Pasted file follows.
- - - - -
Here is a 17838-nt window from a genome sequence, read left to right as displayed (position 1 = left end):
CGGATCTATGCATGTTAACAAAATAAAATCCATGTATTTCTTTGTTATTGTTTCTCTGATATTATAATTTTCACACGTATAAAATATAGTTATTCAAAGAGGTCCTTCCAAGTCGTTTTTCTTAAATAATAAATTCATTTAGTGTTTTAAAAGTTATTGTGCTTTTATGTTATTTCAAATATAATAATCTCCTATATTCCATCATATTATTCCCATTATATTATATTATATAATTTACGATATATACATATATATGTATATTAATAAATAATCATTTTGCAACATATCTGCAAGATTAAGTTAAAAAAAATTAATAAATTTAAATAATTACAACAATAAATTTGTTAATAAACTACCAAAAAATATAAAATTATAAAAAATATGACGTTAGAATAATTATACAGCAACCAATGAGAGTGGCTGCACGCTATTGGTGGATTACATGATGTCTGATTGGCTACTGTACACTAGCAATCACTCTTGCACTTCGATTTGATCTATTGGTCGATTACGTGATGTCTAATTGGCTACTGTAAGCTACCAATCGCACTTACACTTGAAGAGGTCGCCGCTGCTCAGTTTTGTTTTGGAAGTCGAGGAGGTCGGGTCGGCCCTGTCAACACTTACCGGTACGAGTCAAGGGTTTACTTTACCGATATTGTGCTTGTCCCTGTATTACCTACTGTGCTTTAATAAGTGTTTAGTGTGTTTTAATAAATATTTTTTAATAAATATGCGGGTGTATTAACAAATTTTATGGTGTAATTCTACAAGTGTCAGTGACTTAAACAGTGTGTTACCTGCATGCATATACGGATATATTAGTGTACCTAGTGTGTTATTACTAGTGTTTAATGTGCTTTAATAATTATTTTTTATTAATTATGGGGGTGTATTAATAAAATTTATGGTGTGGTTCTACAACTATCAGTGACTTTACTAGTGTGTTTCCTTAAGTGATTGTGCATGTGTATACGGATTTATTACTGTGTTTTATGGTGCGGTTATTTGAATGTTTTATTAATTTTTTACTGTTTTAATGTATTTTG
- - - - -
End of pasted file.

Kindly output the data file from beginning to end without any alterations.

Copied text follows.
Here is a 17838-nt window from a genome sequence, read left to right as displayed (position 1 = left end):
CGGATCTATGCATGTTAACAAAATAAAATCCATGTATTTCTTTGTTATTGTTTCTCTGATATTATAATTTTCACACGTATAAAATATAGTTATTCAAAGAGGTCCTTCCAAGTCGTTTTTCTTAAATAATAAATTCATTTAGTGTTTTAAAAGTTATTGTGCTTTTATGTTATTTCAAATATAATAATCTCCTATATTCCATCATATTATTCCCATTATATTATATTATATAATTTACGATATATACATATATATGTATATTAATAAATAATCATTTTGCAACATATCTGCAAGATTAAGTTAAAAAAAATTAATAAATTTAAATAATTACAACAATAAATTTGTTAATAAACTACCAAAAAATATAAAATTATAAAAAATATGACGTTAGAATAATTATACAGCAACCAATGAGAGTGGCTGCACGCTATTGGTGGATTACATGATGTCTGATTGGCTACTGTACACTAGCAATCACTCTTGCACTTCGATTTGATCTATTGGTCGATTACGTGATGTCTAATTGGCTACTGTAAGCTACCAATCGCACTTACACTTGAAGAGGTCGCCGCTGCTCAGTTTTGTTTTGGAAGTCGAGGAGGTCGGGTCGGCCCTGTCAACACTTACCGGTACGAGTCAAGGGTTTACTTTACCGATATTGTGCTTGTCCCTGTATTACCTACTGTGCTTTAATAAGTGTTTAGTGTGTTTTAATAAATATTTTTTAATAAATATGCGGGTGTATTAACAAATTTTATGGTGTAATTCTACAAGTGTCAGTGACTTAAACAGTGTGTTACCTGCATGCATATACGGATATATTAGTGTACCTAGTGTGTTATTACTAGTGTTTAATGTGCTTTAATAATTATTTTTTATTAATTATGGGGGTGTATTAATAAAATTTATGGTGTGGTTCTACAACTATCAGTGACTTTACTAGTGTGTTTCCTTAAGTGATTGTGCATGTGTATACGGATTTATTACTGTGTTTTATGGTGCGGTTATTTGAATGTTTTATTAATTTTTTACTGTTTTAATGTATTTTG